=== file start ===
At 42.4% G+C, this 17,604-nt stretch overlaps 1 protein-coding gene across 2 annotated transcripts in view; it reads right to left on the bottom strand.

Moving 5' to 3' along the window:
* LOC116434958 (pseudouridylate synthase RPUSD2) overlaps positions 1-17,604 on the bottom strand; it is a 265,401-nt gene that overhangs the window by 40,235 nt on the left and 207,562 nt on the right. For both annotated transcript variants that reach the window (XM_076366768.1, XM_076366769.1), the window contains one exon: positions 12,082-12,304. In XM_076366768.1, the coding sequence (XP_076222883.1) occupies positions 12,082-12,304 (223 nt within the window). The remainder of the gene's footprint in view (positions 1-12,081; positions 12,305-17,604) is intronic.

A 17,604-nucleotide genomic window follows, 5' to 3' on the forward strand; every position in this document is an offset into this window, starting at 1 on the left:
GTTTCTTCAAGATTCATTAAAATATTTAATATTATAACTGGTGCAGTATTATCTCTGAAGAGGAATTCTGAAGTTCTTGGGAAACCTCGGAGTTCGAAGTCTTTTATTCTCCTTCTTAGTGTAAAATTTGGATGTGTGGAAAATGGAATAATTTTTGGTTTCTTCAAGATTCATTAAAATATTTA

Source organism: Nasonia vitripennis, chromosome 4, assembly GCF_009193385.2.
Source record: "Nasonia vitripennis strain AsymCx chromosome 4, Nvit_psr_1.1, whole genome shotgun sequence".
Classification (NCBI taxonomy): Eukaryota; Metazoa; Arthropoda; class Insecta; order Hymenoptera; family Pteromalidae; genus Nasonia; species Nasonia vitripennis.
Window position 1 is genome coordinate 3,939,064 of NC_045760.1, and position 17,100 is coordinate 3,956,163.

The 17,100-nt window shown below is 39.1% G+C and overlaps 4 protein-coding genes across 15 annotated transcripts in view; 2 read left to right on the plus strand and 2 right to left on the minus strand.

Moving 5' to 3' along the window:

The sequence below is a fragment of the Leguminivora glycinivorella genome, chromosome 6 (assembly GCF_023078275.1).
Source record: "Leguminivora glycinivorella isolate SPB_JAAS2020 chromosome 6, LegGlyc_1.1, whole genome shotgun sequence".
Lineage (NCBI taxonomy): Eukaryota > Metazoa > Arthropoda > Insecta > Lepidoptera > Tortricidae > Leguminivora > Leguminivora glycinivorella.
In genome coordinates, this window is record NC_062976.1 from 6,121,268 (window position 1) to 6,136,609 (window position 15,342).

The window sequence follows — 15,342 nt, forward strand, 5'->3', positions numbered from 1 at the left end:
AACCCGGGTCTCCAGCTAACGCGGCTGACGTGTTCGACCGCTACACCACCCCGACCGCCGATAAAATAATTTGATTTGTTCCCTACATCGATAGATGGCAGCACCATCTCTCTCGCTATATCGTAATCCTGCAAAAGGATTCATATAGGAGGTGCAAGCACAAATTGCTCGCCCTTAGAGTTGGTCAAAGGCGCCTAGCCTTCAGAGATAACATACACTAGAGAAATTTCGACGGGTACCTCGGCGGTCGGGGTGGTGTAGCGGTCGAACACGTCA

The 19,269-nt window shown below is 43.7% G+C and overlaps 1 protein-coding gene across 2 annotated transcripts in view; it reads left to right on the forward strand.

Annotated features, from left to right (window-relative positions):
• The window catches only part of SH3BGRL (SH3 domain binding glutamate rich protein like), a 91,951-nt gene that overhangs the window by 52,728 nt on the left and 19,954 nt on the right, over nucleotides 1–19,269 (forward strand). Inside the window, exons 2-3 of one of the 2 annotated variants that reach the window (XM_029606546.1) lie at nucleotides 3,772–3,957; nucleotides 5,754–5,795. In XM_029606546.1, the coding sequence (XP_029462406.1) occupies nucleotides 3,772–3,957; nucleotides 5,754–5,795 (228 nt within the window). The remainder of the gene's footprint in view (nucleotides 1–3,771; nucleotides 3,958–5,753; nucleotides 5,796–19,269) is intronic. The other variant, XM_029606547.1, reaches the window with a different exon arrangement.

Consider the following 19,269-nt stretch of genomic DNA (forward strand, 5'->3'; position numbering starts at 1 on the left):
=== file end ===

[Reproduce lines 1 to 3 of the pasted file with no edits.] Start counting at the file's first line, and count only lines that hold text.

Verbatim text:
At 42.4% G+C, this 17,604-nt stretch overlaps 1 protein-coding gene across 2 annotated transcripts in view; it reads right to left on the bottom strand.

Moving 5' to 3' along the window:
* LOC116434958 (pseudouridylate synthase RPUSD2) overlaps positions 1-17,604 on the bottom strand; it is a 265,401-nt gene that overhangs the window by 40,235 nt on the left and 207,562 nt on the right. For both annotated transcript variants that reach the window (XM_076366768.1, XM_076366769.1), the window contains one exon: positions 12,082-12,304. In XM_076366768.1, the coding sequence (XP_076222883.1) occupies positions 12,082-12,304 (223 nt within the window). The remainder of the gene's footprint in view (positions 1-12,081; positions 12,305-17,604) is intronic.